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updated: 10/7/2013 5:35 PM

Schools aren't fans of new Schaumburg TIF district

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  • Schaumburg plans to use a tax-increment financing district to spur economic growth around its convention center, but other taxing bodies dislike the shift in the tax burden among property owners that TIF districts can cause.

    Schaumburg plans to use a tax-increment financing district to spur economic growth around its convention center, but other taxing bodies dislike the shift in the tax burden among property owners that TIF districts can cause.
    Daily Herald file photo


Schaumburg is once again looking to tax increment financing to spur redevelopment and economic growth -- this time along Algonquin Road near the convention center.

And once again, other taxing bodies are hoping the life span of the TIF district -- with its gradual shift of the tax burden to those outside it -- will be as much below the 23-year maximum as possible.

It didn't work out that way with the Olde Schaumburg Centre TIF district that helped build Town Square at Schaumburg and Roselle roads.

That TIF district ran for the full 23 years before expiring last winter. Only now is the long-awaited Pleasant Square residential development taking shape, using the TIF funding reserved for its eligible expenses.

The proposed TIF district seeks to boost Schaumburg's economy by creating a new entertainment district, funding tollway interchanges at Meacham and Roselle roads and providing incentives for new corporate headquarters for Sunstar Americas and Zurich Insurance, among other projects.

TIF districts are funding tools that attract such projects, since the community reinvests a share of the property taxes generated by the development back into it.

But as Dave Torres, associated superintendent for business in Palatine-Schaumburg High School District 211 says, they are also just one more way the local tax burden is shifted more onto homeowners.

"The call that we get is, 'Why did my taxes go up?'" Torres said.

He says businesses are far more savvy than residents when it comes to appealing property assessments. When taxing bodies set a levy -- the amount of money they want to get from property taxes -- it is with the idea it will be proportionately spread among all taxpayers. But factors like TIFs cause residents to pay a disproportionate share, Torres said.

District 211's municipalities now have 11 active TIFs, he said.

Tax cap laws, in place since the early '90s, ensure no individual taxpayer can see more than a 5 percent increase per year on his bill. But shifts to the tax burden, which municipalities sign off on, make it appear to the homeowner that taxing bodies, like school districts, are asking them for more, Torres said.

"I understand the goal to invest in the local community with development," he said. "But there have been changes in the economy. Where are the changes to tax cap laws?"

Torres, however, concedes that District 211 benefits from being in an area that has diverse land uses. Losing some part of commercial property taxes in appeal is better than having been in a strictly bedroom community all along, he said.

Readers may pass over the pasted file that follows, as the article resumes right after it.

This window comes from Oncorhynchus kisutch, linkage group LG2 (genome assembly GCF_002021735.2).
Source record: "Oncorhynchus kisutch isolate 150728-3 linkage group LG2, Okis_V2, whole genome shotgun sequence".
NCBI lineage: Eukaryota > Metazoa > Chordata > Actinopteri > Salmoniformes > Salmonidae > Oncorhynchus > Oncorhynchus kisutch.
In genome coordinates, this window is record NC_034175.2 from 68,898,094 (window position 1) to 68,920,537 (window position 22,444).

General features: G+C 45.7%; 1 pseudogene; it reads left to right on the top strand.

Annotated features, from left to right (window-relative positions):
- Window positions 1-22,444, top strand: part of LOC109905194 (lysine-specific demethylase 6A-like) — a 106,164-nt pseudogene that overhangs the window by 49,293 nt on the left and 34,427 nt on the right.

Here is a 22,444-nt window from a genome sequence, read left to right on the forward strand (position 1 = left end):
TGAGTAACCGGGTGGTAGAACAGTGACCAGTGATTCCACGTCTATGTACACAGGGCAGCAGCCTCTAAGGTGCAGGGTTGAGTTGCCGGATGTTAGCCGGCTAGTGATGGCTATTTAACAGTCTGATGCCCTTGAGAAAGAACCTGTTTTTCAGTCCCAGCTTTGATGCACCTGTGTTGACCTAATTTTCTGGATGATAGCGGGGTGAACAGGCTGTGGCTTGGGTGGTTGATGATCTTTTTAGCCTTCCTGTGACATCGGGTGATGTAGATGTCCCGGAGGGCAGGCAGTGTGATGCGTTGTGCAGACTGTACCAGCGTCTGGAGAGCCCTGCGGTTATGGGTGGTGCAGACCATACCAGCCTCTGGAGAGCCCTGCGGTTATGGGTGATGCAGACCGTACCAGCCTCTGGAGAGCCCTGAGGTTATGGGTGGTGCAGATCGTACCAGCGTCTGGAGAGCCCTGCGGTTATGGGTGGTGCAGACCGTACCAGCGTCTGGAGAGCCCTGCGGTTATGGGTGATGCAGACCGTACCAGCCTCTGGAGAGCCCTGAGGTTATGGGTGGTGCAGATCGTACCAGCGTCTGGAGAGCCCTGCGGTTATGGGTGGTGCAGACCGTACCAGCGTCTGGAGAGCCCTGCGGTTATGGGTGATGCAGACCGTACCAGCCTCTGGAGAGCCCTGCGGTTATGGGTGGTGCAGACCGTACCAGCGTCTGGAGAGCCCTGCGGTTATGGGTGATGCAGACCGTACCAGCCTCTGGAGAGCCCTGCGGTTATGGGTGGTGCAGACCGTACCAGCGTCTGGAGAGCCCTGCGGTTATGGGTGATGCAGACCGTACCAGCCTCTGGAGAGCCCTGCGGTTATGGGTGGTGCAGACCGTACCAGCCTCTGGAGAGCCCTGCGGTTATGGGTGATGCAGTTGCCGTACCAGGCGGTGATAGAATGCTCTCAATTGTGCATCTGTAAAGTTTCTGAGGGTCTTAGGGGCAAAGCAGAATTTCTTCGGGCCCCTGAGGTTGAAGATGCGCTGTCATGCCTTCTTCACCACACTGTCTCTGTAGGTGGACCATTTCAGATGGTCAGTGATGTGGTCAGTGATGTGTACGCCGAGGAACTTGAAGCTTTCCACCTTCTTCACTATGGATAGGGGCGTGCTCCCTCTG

Municipalities argue that without TIF incentives, a lot of development wouldn't happen at all.

Ric King is skeptical. The Schaumburg Township Elementary District 54 assistant superintendent of business services believes Schaumburg is well known as a center of business and commerce, and TIFs are not as critical to draw developers.

Like the other affected taxing bodies, District 54 will be represented on the TIF district's joint review board which will meet for the first time Oct. 25.

These taxing bodies have no power to stop a TIF district from being created.

Still, King says they allow him to get annual updates and the forum to urge Schaumburg to close the TIF district as soon as possible.

"Our biggest concern is for our residents, who have to pick up the extra burden," King said.

Schaumburg Economic Development Manager Matt Frank said the joint review board enlists the insights of the other taxing bodies and ensures the transparency of the TIF process.

Both District 54 and 211 are concerned the new TIF district will inspire residential development along Algonquin Road that could bring them more families without the extra tax revenue to pay for them.

But Frank said only apartments and condos are envisioned -- traditionally not sources of significant numbers of children.

Other taxing bodies said a TIF district affects all of them differently, conceding school districts are the most affected due to the large percentage of their funding that comes from property taxes.

Steve Burgess, the Schaumburg Park District director of finance and administrative services, said park districts' costs are offset by user fees and thus less affected by TIF districts.

Schaumburg Township District Library Board Member Robert Frankel said his library was in the rare position of being a direct beneficiary of Schaumburg's last TIF district by finding a new home in the redeveloped Town Square.

Hoffman Estates Mayor Bill McLeod, whose village has two TIF districts currently, said they can be very effective economic development tools.

He adds they need to be judged by the effect they have on new growth throughout their 23 years, not just the end result when they expire.

Even though townships don't benefit directly from TIFs, Schaumburg Township Administrator Larry Weniger agreed with that sentiment.

"I think anything you do to improve the overall village entices people to live in it," Weniger said.

A public hearing for Schaumburg's proposed TIF district is scheduled for 7:30 p.m. Nov. 20 at village hall, 101 Schaumburg Court.

The village board is expected to vote on the creation of the TIF district sometime in January.

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